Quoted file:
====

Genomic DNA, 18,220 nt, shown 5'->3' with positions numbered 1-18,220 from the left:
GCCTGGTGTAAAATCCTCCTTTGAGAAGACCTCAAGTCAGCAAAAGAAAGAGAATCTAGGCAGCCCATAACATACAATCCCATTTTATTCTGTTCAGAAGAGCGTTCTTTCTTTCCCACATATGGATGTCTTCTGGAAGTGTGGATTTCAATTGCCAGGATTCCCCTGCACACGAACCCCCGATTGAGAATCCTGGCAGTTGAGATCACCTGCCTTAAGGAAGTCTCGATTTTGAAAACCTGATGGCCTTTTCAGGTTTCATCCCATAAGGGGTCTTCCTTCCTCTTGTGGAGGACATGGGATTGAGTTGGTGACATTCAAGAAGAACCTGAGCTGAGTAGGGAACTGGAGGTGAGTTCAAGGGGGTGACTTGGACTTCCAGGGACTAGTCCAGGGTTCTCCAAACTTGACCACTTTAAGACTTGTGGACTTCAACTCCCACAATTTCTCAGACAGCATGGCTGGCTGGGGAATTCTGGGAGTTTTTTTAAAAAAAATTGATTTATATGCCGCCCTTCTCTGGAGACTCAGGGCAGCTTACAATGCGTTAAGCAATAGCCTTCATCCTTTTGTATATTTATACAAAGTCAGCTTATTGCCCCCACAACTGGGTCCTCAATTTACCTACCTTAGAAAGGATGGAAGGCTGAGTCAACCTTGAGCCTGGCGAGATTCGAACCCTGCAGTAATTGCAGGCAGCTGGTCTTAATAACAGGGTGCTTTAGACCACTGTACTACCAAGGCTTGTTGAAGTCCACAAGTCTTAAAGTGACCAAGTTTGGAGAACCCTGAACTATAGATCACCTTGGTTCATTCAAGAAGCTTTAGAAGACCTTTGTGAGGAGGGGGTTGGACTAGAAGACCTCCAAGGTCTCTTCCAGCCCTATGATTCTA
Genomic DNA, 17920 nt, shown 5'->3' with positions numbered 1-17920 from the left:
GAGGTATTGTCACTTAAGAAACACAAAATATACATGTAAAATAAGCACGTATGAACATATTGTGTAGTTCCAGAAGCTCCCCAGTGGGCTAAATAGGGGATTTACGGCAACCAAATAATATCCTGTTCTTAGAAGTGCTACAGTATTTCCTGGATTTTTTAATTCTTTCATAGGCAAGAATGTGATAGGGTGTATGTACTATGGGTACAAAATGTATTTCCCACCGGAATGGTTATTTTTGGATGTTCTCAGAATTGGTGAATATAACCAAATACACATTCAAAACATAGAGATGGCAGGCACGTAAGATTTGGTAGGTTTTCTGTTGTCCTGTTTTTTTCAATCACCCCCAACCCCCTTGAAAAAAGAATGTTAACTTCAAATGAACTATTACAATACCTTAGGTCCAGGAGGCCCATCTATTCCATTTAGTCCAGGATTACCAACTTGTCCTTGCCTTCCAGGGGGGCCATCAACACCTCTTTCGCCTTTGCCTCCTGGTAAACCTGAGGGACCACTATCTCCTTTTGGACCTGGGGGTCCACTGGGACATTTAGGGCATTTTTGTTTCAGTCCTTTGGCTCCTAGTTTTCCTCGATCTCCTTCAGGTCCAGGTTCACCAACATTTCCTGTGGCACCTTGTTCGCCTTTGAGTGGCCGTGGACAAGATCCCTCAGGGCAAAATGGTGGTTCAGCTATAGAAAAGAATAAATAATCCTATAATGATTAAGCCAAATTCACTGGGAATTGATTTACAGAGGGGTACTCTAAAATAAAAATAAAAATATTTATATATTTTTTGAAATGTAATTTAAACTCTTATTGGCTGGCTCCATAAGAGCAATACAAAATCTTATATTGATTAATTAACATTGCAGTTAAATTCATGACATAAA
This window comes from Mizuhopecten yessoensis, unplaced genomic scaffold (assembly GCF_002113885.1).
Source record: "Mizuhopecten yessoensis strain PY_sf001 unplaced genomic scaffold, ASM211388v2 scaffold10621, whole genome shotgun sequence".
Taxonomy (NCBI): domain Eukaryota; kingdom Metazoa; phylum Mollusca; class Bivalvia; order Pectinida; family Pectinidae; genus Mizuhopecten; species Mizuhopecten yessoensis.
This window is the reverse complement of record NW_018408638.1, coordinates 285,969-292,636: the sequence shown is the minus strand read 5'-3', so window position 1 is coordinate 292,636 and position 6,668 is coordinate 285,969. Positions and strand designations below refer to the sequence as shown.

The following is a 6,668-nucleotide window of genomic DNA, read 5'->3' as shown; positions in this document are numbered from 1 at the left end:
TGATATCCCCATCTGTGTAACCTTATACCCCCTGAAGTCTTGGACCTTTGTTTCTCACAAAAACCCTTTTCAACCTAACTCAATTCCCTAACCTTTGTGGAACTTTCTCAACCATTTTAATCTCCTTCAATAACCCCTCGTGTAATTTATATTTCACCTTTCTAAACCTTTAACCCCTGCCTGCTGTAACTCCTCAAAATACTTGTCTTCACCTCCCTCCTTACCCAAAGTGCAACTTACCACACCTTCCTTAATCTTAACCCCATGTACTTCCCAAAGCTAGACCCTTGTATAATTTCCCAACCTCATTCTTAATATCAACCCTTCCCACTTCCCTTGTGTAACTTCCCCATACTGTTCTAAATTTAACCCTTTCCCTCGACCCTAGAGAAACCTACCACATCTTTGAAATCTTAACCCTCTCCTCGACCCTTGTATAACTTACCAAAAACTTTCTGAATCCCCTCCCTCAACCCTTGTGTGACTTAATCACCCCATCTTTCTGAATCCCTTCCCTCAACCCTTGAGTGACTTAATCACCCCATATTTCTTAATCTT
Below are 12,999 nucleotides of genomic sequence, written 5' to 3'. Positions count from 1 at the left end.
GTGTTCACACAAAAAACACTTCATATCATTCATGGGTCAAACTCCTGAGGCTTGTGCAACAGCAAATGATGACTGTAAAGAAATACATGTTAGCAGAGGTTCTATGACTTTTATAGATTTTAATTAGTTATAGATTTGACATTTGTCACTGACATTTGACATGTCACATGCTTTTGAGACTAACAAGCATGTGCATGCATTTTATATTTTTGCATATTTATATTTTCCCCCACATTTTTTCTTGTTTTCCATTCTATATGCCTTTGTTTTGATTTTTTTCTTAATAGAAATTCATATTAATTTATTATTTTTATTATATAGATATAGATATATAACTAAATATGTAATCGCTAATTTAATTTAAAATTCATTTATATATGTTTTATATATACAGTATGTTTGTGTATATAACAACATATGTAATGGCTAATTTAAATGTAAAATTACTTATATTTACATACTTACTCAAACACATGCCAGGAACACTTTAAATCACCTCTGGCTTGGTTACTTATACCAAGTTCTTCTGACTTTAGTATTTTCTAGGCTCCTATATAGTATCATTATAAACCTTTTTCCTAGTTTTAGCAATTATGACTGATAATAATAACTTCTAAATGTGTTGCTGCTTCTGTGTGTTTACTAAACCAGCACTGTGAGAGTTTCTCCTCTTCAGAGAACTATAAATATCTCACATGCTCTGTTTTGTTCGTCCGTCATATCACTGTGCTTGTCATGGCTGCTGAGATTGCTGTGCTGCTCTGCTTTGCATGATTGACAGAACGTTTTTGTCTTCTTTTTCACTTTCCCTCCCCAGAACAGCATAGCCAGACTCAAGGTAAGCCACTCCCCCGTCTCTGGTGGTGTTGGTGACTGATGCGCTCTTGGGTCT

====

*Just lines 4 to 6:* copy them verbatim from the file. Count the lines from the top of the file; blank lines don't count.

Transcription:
GAGGTATTGTCACTTAAGAAACACAAAATATACATGTAAAATAAGCACGTATGAACATATTGTGTAGTTCCAGAAGCTCCCCAGTGGGCTAAATAGGGGATTTACGGCAACCAAATAATATCCTGTTCTTAGAAGTGCTACAGTATTTCCTGGATTTTTTAATTCTTTCATAGGCAAGAATGTGATAGGGTGTATGTACTATGGGTACAAAATGTATTTCCCACCGGAATGGTTATTTTTGGATGTTCTCAGAATTGGTGAATATAACCAAATACACATTCAAAACATAGAGATGGCAGGCACGTAAGATTTGGTAGGTTTTCTGTTGTCCTGTTTTTTTCAATCACCCCCAACCCCCTTGAAAAAAGAATGTTAACTTCAAATGAACTATTACAATACCTTAGGTCCAGGAGGCCCATCTATTCCATTTAGTCCAGGATTACCAACTTGTCCTTGCCTTCCAGGGGGGCCATCAACACCTCTTTCGCCTTTGCCTCCTGGTAAACCTGAGGGACCACTATCTCCTTTTGGACCTGGGGGTCCACTGGGACATTTAGGGCATTTTTGTTTCAGTCCTTTGGCTCCTAGTTTTCCTCGATCTCCTTCAGGTCCAGGTTCACCAACATTTCCTGTGGCACCTTGTTCGCCTTTGAGTGGCCGTGGACAAGATCCCTCAGGGCAAAATGGTGGTTCAGCTATAGAAAAGAATAAATAATCCTATAATGATTAAGCCAAATTCACTGGGAATTGATTTACAGAGGGGTACTCTAAAATAAAAATAAAAATATTTATATATTTTTTGAAATGTAATTTAAACTCTTATTGGCTGGCTCCATAAGAGCAATACAAAATCTTATATTGATTAATTAACATTGCAGTTAAATTCATGACATAAA
This window comes from Mizuhopecten yessoensis, unplaced genomic scaffold (assembly GCF_002113885.1).
Source record: "Mizuhopecten yessoensis strain PY_sf001 unplaced genomic scaffold, ASM211388v2 scaffold10621, whole genome shotgun sequence".